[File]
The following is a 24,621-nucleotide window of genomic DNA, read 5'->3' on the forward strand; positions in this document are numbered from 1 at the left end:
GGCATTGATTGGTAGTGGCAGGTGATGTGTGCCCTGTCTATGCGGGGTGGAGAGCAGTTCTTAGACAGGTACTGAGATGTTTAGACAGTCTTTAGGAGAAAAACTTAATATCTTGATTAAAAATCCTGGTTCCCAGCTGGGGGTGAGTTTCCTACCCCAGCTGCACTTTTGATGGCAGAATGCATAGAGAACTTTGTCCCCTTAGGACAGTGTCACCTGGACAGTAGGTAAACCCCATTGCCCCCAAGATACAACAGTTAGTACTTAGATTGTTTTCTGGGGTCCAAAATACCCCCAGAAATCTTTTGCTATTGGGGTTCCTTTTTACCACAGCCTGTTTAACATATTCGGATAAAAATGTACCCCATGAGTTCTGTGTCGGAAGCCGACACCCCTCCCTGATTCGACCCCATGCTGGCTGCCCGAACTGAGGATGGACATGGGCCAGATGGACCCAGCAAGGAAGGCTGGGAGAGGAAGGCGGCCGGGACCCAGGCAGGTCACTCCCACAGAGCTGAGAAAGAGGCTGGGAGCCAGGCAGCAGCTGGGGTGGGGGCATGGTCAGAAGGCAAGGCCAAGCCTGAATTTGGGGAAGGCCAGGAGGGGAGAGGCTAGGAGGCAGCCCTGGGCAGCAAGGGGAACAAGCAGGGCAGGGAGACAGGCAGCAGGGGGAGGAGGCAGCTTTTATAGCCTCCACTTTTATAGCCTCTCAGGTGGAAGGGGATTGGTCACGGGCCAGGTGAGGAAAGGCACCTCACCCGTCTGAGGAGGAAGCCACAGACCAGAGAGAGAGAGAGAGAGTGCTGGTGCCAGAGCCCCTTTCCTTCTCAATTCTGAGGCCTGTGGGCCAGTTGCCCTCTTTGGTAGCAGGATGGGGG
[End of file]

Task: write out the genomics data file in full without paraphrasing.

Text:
The following is a 24,621-nucleotide window of genomic DNA, read 5'->3' on the forward strand; positions in this document are numbered from 1 at the left end:
GGCATTGATTGGTAGTGGCAGGTGATGTGTGCCCTGTCTATGCGGGGTGGAGAGCAGTTCTTAGACAGGTACTGAGATGTTTAGACAGTCTTTAGGAGAAAAACTTAATATCTTGATTAAAAATCCTGGTTCCCAGCTGGGGGTGAGTTTCCTACCCCAGCTGCACTTTTGATGGCAGAATGCATAGAGAACTTTGTCCCCTTAGGACAGTGTCACCTGGACAGTAGGTAAACCCCATTGCCCCCAAGATACAACAGTTAGTACTTAGATTGTTTTCTGGGGTCCAAAATACCCCCAGAAATCTTTTGCTATTGGGGTTCCTTTTTACCACAGCCTGTTTAACATATTCGGATAAAAATGTACCCCATGAGTTCTGTGTCGGAAGCCGACACCCCTCCCTGATTCGACCCCATGCTGGCTGCCCGAACTGAGGATGGACATGGGCCAGATGGACCCAGCAAGGAAGGCTGGGAGAGGAAGGCGGCCGGGACCCAGGCAGGTCACTCCCACAGAGCTGAGAAAGAGGCTGGGAGCCAGGCAGCAGCTGGGGTGGGGGCATGGTCAGAAGGCAAGGCCAAGCCTGAATTTGGGGAAGGCCAGGAGGGGAGAGGCTAGGAGGCAGCCCTGGGCAGCAAGGGGAACAAGCAGGGCAGGGAGACAGGCAGCAGGGGGAGGAGGCAGCTTTTATAGCCTCCACTTTTATAGCCTCTCAGGTGGAAGGGGATTGGTCACGGGCCAGGTGAGGAAAGGCACCTCACCCGTCTGAGGAGGAAGCCACAGACCAGAGAGAGAGAGAGAGAGTGCTGGTGCCAGAGCCCCTTTCCTTCTCAATTCTGAGGCCTGTGGGCCAGTTGCCCTCTTTGGTAGCAGGATGGGGG